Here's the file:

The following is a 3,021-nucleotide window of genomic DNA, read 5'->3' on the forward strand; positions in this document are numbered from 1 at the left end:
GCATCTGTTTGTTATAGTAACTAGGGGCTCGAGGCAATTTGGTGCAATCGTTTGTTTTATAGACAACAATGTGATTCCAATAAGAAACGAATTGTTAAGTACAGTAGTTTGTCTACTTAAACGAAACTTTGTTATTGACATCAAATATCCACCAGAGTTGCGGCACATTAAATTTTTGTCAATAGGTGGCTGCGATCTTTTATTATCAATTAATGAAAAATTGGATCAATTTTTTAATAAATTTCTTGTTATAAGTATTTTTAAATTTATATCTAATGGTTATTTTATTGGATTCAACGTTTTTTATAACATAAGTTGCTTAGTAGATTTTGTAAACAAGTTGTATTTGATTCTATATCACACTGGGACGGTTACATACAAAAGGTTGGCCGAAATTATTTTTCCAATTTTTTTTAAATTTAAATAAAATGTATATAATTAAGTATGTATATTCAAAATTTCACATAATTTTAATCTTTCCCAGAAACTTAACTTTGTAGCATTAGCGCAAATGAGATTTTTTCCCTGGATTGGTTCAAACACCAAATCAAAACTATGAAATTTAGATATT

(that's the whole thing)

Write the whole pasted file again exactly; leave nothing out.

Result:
The following is a 3,021-nucleotide window of genomic DNA, read 5'->3' on the forward strand; positions in this document are numbered from 1 at the left end:
GCATCTGTTTGTTATAGTAACTAGGGGCTCGAGGCAATTTGGTGCAATCGTTTGTTTTATAGACAACAATGTGATTCCAATAAGAAACGAATTGTTAAGTACAGTAGTTTGTCTACTTAAACGAAACTTTGTTATTGACATCAAATATCCACCAGAGTTGCGGCACATTAAATTTTTGTCAATAGGTGGCTGCGATCTTTTATTATCAATTAATGAAAAATTGGATCAATTTTTTAATAAATTTCTTGTTATAAGTATTTTTAAATTTATATCTAATGGTTATTTTATTGGATTCAACGTTTTTTATAACATAAGTTGCTTAGTAGATTTTGTAAACAAGTTGTATTTGATTCTATATCACACTGGGACGGTTACATACAAAAGGTTGGCCGAAATTATTTTTCCAATTTTTTTTAAATTTAAATAAAATGTATATAATTAAGTATGTATATTCAAAATTTCACATAATTTTAATCTTTCCCAGAAACTTAACTTTGTAGCATTAGCGCAAATGAGATTTTTTCCCTGGATTGGTTCAAACACCAAATCAAAACTATGAAATTTAGATATT